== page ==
10 FACTS ABOUT THE PANTHEON
1. The Pantheon in the historic centre of Rome was built by Emperor Hadrian between 119-128 AD. Before that, two buildings had existed on the same site but both burned to the ground leaving little trace, one in 80 AD and the second in 110 AD. Historians estimate that the original building was constructed somewhere between 29-19 BC by Marcus Agrippa. A Roman architect and consul, close friend, son-in-law and right-hand man to Emperor Augustus.
2. The inscription at the entrance of the Pantheon reads, in Latin: “M.AGRIPPA.L.F.COS.TERTIUM.FECIT”. It translates roughly as “Marcus Agrippa, son of Lucius, having been consul three times, made it (or Marcus Agrippa constructed this while being consul for the third time)”. Although Emperor Hadrian rebuilt the Pantheon long after Agrippa’s death, the inscription remains.
3. Sixteen columns support the arcade above which stands the inscription in honour of Agrippa. The immense columns, which were transported from Egypt, are estimated to weigh 60 tons each.
4. What is the Pantheon? Originally, it is believed to have been a pagan temple dedicated to all Roman gods. The name pantheon has Greek roots and means all (pan) gods (theos). However, some scholars disagree with this hypothesis. They claiming that its name is not necessarily proof of its activity. But of its size due to the sense of awe that the Pantheon still inspires on those who admire it from up close.
5. In the year 608 AD, Emperor Phocas gave the Pantheon to Pope Boniface IV, who consecrated it as a church in honour of St Mary and the Martyrs. It is still officially a church but no longer a parish church. It can still be visited free of charge during weekdays, as in 2018 the Italian culture ministry negotiated with the city’s diocesan authorities to introduce an entry fee for weekends only, to combat the problem of tourists distracting worshippers during the Saturday and Sunday Mass.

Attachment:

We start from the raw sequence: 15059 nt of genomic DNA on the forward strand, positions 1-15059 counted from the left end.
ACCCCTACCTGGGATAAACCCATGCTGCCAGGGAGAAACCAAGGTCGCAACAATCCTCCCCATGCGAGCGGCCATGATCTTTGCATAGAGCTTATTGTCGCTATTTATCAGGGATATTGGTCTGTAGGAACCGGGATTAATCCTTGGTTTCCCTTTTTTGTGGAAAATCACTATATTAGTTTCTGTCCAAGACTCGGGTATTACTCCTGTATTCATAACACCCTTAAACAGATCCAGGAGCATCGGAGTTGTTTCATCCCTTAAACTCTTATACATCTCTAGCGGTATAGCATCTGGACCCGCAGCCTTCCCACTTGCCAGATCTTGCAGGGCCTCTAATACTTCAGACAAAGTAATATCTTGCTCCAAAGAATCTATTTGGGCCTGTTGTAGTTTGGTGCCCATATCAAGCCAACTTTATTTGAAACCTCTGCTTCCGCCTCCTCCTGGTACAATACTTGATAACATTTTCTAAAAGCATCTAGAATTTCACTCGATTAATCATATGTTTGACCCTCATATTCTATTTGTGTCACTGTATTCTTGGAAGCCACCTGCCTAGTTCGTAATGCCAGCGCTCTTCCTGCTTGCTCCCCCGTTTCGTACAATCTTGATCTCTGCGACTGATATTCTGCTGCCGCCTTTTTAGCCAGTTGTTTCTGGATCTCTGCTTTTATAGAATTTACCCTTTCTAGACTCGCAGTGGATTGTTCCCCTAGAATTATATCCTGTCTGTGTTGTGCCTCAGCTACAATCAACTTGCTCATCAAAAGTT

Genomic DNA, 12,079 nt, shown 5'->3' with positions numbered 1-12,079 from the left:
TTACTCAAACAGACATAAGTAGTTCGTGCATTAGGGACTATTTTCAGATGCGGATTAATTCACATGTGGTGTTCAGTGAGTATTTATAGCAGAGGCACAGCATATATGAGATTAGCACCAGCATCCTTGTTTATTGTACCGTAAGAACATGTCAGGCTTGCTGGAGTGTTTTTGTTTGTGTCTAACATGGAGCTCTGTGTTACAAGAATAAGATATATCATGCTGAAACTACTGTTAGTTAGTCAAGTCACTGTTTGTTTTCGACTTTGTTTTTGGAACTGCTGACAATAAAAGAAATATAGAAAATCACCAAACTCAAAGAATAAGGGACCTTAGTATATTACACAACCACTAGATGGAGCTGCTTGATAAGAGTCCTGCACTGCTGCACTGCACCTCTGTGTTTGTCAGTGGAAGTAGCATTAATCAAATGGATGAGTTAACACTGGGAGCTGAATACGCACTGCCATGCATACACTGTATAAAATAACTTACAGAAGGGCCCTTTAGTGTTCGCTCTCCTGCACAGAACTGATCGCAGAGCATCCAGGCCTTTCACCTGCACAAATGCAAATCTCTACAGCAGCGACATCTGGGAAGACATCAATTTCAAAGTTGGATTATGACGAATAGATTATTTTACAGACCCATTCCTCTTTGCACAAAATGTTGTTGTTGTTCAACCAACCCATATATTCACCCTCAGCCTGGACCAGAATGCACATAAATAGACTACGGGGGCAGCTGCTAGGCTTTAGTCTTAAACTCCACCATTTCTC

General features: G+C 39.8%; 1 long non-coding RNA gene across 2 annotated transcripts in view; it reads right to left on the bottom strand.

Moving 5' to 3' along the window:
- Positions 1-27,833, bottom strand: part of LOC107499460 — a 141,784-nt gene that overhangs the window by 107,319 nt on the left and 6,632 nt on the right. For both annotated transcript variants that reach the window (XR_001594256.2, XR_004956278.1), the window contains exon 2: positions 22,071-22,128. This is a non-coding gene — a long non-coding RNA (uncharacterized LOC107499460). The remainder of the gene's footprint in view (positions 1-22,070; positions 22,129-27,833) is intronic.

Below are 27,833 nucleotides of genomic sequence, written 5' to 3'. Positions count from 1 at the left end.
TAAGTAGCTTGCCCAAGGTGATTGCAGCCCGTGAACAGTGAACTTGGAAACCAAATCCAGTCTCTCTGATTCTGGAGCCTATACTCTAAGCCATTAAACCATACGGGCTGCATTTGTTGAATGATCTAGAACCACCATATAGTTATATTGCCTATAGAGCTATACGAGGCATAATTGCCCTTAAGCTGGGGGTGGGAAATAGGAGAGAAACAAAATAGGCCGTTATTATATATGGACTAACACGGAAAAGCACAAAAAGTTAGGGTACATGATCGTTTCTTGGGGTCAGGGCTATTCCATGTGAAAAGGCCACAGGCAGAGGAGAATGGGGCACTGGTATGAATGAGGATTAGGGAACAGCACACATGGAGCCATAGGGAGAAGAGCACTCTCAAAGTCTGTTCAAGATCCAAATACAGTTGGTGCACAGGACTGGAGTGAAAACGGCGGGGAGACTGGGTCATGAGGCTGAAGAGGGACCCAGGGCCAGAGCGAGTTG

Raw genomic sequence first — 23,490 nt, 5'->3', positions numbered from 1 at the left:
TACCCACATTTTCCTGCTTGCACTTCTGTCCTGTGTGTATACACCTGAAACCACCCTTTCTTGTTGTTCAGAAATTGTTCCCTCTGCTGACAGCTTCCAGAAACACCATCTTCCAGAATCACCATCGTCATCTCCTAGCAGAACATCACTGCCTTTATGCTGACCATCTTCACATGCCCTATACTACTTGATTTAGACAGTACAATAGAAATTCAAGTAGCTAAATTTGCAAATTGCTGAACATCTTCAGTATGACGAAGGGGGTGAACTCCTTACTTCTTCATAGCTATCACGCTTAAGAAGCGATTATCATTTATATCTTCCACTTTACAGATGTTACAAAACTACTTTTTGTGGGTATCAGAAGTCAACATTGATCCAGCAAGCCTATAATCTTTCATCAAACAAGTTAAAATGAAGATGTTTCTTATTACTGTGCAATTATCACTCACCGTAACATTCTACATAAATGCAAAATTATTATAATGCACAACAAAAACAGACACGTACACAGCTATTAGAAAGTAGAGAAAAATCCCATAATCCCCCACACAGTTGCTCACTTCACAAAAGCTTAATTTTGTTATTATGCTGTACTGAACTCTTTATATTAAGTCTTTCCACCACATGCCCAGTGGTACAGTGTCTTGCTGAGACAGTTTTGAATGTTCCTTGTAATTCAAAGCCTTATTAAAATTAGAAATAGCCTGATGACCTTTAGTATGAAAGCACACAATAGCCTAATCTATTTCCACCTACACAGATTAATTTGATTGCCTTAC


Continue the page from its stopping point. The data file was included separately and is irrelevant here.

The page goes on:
6. The dome has a circular hole at its centre called an oculus. So yes, this also means that it rains inside, which is not a problem due to the well-hidden drainage holes in the floor. What is most interesting about the open ceiling however is that on 21 April, on the celebration of Rome’s birthday, the midday sun shines through the oculus on to the Pantheon’s door. Also, to mark the annual Christian feast of Pentecost. A mediaeval ceremony revived in 1995 involves tens of thousands of rose petals being dropped through the oculus, symbolising the Holy Spirit’s descent to Earth.
Over the centuries many of the features of Hadrian’s Pantheon were sacked by emperors and popes. Beginning with the Byzantine emperor Constans II in 663 who ripped the gilt bronze tiles off the roof and took them to Syracuse in order to ship them to Constantinople. They never arrived because they were stolen by pirates on the way. In the 17th century Urban VIII took the gilt from the portico to make 80 cannons for Castel S. Angelo. However he added two campanili, sometimes attributed to Bernini, to the outside of the building. As they never fitted with the design of the original building they were finally taken down in the mid 1880s. In 1870 the new government of the united Italy took over the maintenance of the buiding and it became a national shrine and memorial to the kings of the new kingdom.
7. Another curiosity about the Pantheon’s dimensions is that the height from the floor to the oculus, and the diameter of the dome are the same: 43.2 m. This means that a perfect sphere could fit inside the Pantheon. Which is believed to be a symbolic reference to a sacred place, or quite literally, to the celestial sphere.
8. Raphael, who died in 1520, is buried in the Pantheon next to one of his lovers, Maria Bibbiena. Gossip has it that he always intended to marry her but postponed the day repeatedly because he was having an affair with La Fornarina, immortalised in his portrait of her which now hangs in Palazzo Barberini. Numerous other painters – Annibale Caracci, Taddeo Zuccari, Baldassarre Peruzzi, Pierino del Vaga and Giovanni da Udine – are also buried there. The two first kings of Italy are enshrined inside the Pantheon, Vittorio Emanuele II and Umberto I along with his wife Margherita.
9. The Pantheon’s dome was the largest in the world for over 1300 years, until the title passed to Florence’s cathedral in 1436. Today the world record is held by the National Stadium in Singapore however the Pantheon remains in 15th place.
10. The Pantheon still retains a record however: it is the world’s largest concrete dome suspended without reinforcement. This is possibly due to a combination of factors, including the arches contained in the 6m-thick walls supporting the ceiling, the various densities of concrete used in the construction of the dome and its thickness which lessens gradually as it nears the centre. This is why the dome appears slightly flattened from the outside while seeming perfectly round from the inside.
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